Friday, August 12, 2016

Georgia O'Keeffe

Yesterday I went to the Georgia O'Keeffe retrospective at the Tate Modern.

O'Keeffe is one of my favorite artists. I love her reliance on natural forms and brilliant color, and her mysterious aesthetic. She did indeed have an eye like no one else's. And this exhibit was not a disappointment -- I took my time and even rented an audio guide, which I almost never do, and I was there for two hours. I got a sore back from standing so long.

I first got interested in O'Keeffe when I was a child -- I had a game called "Masterpiece" in which players bid for paintings that could either turn out to be priceless or forgeries. The O'Keeffe painting featured in the game, "Cow's Skull with Calico Roses," fascinated me. Bones! What kid doesn't like bones? And what artist would paint them? I had to learn more!

When I was in high school, and I got my first job at McDonald's, I used one of my paychecks to buy a book of O'Keeffe's paintings, accompanied by text in her own words. She died just a few years later, in 1986 at the age of 98, and I saved her obituary from Time magazine. I still have it, laminated.

In 1987 my family went to a major O'Keeffe show at the National Gallery in Washington -- in fact I still have the flyer (above). I bought a poster of that painting, "Music, Pink and Blue No. 2," and it hung in my various apartments for about 15 years, until it got too faded.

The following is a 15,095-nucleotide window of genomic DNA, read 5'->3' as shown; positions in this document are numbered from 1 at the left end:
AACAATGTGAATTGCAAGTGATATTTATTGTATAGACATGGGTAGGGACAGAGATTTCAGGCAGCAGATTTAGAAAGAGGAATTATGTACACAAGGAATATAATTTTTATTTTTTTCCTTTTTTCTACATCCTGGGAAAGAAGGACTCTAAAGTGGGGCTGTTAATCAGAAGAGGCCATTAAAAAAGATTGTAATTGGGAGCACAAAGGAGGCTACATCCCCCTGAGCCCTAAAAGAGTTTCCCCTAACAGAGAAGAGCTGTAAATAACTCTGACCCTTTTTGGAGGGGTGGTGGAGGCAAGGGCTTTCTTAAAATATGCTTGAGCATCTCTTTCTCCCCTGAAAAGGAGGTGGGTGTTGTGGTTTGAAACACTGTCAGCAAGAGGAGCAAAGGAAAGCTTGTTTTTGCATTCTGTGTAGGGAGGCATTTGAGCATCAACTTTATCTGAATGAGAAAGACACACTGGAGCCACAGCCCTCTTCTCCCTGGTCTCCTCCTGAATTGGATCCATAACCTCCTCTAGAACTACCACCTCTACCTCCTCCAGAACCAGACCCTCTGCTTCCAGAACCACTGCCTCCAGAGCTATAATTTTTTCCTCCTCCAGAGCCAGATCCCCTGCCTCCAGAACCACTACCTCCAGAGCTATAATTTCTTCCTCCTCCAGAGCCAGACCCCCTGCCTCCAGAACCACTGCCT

In the early '90s, I read Roxana Robinson's biography of O'Keeffe, which taught me about her training, her early work as an art teacher (can you imagine having Georgia O'Keeffe as your art teacher?!) and her life with Alfred Stieglitz and their circle of artists -- John Marin, Marsden Hartley, Arthur Dove.

Then, in 1995, I went to New Mexico with my mom, and we went not only to the Georgia O'Keeffe museum in Santa Fe but to Abiquiu and Ghost Ranch, where she lived. Her Abiquiu house wasn't open at the time -- apparently tours are available now, through the O'Keeffe museum -- and Ghost Ranch was a Presbyterian conference center where her house was off limits. But it was thrilling to see the landscape in which she worked. I took photos of the adobe church at Ranchos de Taos, which she painted, and the Pedernal, the flat-topped mountain that appears in many of her canvases.

I saw a smaller O'Keeffe show in Tampa in 2005, and I've seen many of the paintings from yesterday's show in other places. One of them, a New York abstraction, is usually housed at the art museum in St. Petersburg, Fla., where I've seen it multiple times. It's cool to see a painting again -- like visiting an old friend!

My favorites are still her bones -- immense skulls hovering over the landscape, or pelvis bones held aloft, the brilliant blue sky shining through. And I saw several paintings yesterday that I don't recall ever seeing before -- of kachina dolls, and autumn leaves.

Nowadays, when people think of O'Keeffe, they often think of sexualized, feminist or Freudian interpretations of her work -- suggestions that her abstractions of music or flowers were inspired by female anatomy. O'Keeffe herself denied that, and in fact the Tate show continually emphasizes her resistance to those ideas. Which is interesting, because she's not a prude (she posed nude for Stieglitz, after all, and his nudes are part of the show). She just genuinely didn't believe she was painting the female body.